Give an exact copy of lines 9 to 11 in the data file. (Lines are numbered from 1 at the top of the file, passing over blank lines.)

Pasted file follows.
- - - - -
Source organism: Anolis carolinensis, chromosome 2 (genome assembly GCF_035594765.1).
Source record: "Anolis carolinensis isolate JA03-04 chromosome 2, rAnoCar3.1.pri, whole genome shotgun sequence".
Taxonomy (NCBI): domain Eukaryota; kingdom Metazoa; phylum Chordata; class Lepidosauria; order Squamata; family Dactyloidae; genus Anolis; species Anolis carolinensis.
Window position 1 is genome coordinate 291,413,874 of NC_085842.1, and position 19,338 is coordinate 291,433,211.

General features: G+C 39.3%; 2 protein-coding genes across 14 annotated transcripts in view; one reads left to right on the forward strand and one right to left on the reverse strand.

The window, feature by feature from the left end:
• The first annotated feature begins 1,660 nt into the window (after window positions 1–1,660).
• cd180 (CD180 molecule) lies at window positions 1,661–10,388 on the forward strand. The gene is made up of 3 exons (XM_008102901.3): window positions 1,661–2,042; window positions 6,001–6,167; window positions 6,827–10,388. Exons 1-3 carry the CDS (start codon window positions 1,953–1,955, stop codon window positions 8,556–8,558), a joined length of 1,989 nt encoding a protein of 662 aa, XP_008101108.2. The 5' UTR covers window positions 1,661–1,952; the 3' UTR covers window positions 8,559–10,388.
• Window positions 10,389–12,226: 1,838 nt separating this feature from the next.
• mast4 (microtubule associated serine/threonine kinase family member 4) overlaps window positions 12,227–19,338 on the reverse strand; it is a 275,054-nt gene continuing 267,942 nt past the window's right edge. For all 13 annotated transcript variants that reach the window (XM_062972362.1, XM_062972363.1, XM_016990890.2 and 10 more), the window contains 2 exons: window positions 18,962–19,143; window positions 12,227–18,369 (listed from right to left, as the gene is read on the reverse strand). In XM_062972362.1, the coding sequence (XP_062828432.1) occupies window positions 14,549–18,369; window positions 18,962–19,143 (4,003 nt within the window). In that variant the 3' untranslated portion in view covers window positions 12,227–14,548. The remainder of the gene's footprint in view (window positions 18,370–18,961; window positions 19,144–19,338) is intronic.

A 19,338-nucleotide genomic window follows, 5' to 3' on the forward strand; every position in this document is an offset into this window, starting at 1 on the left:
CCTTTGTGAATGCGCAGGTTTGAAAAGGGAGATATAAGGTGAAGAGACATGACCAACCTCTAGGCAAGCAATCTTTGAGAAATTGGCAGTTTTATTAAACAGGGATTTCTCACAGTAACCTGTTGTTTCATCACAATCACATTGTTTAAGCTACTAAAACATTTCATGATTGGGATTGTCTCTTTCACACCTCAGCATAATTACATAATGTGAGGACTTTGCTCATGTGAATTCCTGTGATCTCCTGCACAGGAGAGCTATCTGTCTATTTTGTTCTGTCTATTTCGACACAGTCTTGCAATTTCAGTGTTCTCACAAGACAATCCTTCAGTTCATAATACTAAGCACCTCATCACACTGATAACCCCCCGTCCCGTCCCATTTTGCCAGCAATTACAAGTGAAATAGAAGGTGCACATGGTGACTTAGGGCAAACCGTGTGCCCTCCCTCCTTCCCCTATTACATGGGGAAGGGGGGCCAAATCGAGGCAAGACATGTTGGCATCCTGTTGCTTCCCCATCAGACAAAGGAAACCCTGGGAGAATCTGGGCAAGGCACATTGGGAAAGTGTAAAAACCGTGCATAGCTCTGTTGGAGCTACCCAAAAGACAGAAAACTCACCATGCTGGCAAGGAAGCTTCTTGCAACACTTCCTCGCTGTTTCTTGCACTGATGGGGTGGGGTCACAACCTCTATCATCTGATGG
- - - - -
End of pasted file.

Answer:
• Window positions 10,389–12,226: 1,838 nt separating this feature from the next.
• mast4 (microtubule associated serine/threonine kinase family member 4) overlaps window positions 12,227–19,338 on the reverse strand; it is a 275,054-nt gene continuing 267,942 nt past the window's right edge. For all 13 annotated transcript variants that reach the window (XM_062972362.1, XM_062972363.1, XM_016990890.2 and 10 more), the window contains 2 exons: window positions 18,962–19,143; window positions 12,227–18,369 (listed from right to left, as the gene is read on the reverse strand). In XM_062972362.1, the coding sequence (XP_062828432.1) occupies window positions 14,549–18,369; window positions 18,962–19,143 (4,003 nt within the window). In that variant the 3' untranslated portion in view covers window positions 12,227–14,548. The remainder of the gene's footprint in view (window positions 18,370–18,961; window positions 19,144–19,338) is intronic.

A 19,338-nucleotide genomic window follows, 5' to 3' on the forward strand; every position in this document is an offset into this window, starting at 1 on the left: